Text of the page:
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A Ward of the Golden Gate by Bret Harte

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A WARD OF THE GOLDEN GATE

by Bret Harte

PROLOGUE.

In San Francisco the "rainy season" had been making itself a
reality to the wondering Eastern immigrant. There were short days
of drifting clouds and flying sunshine, and long succeeding nights
of incessant downpour, when the rain rattled on the thin shingles
or drummed on the resounding zinc of pioneer roofs. The shifting
sand-dunes on the outskirts were beaten motionless and sodden by
the onslaught of consecutive storms; the southeast trades brought
the saline breath of the outlying Pacific even to the busy haunts
of Commercial and Kearney streets; the low-lying Mission road was a
quagmire; along the City Front, despite of piles and pier and
wharf, the Pacific tides still asserted themselves in mud and ooze
as far as Sansome Street; the wooden sidewalks of Clay and
Montgomery streets were mere floating bridges or buoyant pontoons
superposed on elastic bogs; Battery Street was the Silurian beach
of that early period on which tin cans, packing-boxes, freight,
household furniture, and even the runaway crews of deserted ships
had been cast away. There were dangerous and unknown depths in
Montgomery Street and on the Plaza, and the wheels of a passing
carriage hopelessly mired had to be lifted by the volunteer hands
of a half dozen high-booted wayfarers, whose wearers were
sufficiently content to believe that a woman, a child, or an
invalid was behind its closed windows, without troubling themselves
or the occupant by looking through the glass.

It was a carriage that, thus released, eventually drew up before
the superior public edifice known as the City Hall. From it a
woman, closely veiled, alighted, and quickly entered the building.
A few passers-by turned to look at her, partly from the rarity of
the female figure at that period, and partly from the greater
rarity of its being well formed and even ladylike.

As she kept her way along the corridor and ascended an iron
staircase, she was passed by others more preoccupied in business at
the various public offices. One of these visitors, however,
stopped as if struck by some fancied resemblance in her appearance,
turned, and followed her. But when she halted before a door marked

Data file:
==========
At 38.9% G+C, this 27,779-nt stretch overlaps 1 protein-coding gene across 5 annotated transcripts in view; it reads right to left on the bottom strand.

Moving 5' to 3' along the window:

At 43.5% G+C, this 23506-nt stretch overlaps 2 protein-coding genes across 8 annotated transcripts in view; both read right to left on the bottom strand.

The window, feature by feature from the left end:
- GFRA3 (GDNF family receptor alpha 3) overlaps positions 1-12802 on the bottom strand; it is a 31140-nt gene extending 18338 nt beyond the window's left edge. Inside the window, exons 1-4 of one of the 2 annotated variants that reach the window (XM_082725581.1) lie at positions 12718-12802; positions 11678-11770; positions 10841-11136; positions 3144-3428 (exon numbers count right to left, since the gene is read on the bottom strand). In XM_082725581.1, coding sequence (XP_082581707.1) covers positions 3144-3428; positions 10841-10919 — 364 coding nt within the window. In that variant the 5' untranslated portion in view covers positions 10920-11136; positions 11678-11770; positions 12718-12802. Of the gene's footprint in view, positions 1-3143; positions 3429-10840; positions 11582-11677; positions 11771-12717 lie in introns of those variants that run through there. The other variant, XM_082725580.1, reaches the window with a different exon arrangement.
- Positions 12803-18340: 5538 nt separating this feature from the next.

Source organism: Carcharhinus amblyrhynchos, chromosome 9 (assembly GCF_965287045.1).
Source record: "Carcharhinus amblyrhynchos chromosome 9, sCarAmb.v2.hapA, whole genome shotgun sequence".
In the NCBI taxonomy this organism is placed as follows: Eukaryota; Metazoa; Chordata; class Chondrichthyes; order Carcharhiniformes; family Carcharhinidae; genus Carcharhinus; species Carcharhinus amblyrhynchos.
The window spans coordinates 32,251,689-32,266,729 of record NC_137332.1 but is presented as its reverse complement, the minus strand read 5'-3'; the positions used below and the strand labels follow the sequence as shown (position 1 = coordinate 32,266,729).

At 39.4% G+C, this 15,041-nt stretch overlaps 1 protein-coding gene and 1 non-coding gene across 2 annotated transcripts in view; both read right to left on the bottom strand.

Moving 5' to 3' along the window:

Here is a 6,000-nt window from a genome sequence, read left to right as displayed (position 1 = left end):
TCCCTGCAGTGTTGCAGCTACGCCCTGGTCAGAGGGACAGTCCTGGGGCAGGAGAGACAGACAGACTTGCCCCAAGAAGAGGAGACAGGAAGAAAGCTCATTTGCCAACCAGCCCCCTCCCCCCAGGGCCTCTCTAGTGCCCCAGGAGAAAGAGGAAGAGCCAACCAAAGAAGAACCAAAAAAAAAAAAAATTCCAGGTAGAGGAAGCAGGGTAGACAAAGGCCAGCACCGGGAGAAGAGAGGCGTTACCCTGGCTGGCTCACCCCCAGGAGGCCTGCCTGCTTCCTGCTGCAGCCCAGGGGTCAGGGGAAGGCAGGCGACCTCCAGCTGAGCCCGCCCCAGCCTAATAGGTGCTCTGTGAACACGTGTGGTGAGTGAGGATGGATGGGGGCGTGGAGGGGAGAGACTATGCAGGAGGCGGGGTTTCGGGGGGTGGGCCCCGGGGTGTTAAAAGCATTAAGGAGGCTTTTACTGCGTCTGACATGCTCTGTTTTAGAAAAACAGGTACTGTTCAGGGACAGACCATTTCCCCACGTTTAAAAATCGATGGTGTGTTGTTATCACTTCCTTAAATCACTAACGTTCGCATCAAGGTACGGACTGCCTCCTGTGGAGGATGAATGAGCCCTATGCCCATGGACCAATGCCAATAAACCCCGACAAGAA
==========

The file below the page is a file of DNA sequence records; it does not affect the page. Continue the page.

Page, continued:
"Mayor's Office," he paused also, and, with a look of half humorous
bewilderment and a slight glance around him as if seeking for some
one to whom to impart his arch fancy, he turned away. The woman
then entered a large anteroom with a certain quick feminine gesture
of relief, and, finding it empty of other callers, summoned the
porter, and asked him some question in a voice so suppressed by the
official severity of the apartment as to be hardly audible. The
attendant replied by entering another room marked "Mayor's
Secretary," and reappeared with a stripling of seventeen or
eighteen, whose singularly bright eyes were all that was youthful
in his composed features. After a slight scrutiny of the woman--
half boyish, half official--he desired her to be seated, with a
certain exaggerated gravity as if he was over-acting a grown-up
part, and, taking a card from her, reentered his office. Here,
however, he did NOT stand on his head or call out a confederate
youth from a closet, as the woman might have expected. To the left
was a green baize door, outlined with brass-studded rivets like a
cheerful coffin-lid, and bearing the mortuary inscription,
"Private." This he pushed open, and entered the Mayor's private
office.

The municipal dignitary of San Francisco, although an erect,
soldier-like man of strong middle age, was seated with his official
chair tilted back against the wall and kept in position by his feet
on the rungs of another, which in turn acted as a support for a
second man, who was seated a few feet from him in an easy-chair.
Both were lazily smoking.

The Mayor took the card from his secretary, glanced at it, said
"Hullo!" and handed it to his companion, who read aloud "Kate
Howard," and gave a prolonged whistle.

"Where is she?" asked the Mayor.

"In the anteroom, sir."

"Any one else there?"

"No, sir."

"Did you say I was engaged?"

"Yes, sir; but it appears she asked Sam who was with you, and when
he told her, she said, All right, she wanted to see Colonel
Pendleton too."

The men glanced interrogatively at each other, but Colonel
Pendleton, abruptly anticipating the Mayor's functions, said, "Have
her in," and settled himself back in his chair.

A moment later the door opened, and the stranger appeared. As she
closed the door behind her she removed her heavy veil, and
displayed the face of a very handsome woman of past thirty. It is
only necessary to add that it was a face known to the two men, and
all San Francisco.

"Well, Kate," said the Mayor, motioning to a chair, but without
rising or changing his attitude. "Here I am, and here is Colonel
Pendleton, and these are office hours. What can we do for you?"

If he had received her with magisterial formality, or even
politely, she would have been embarrassed, in spite of a certain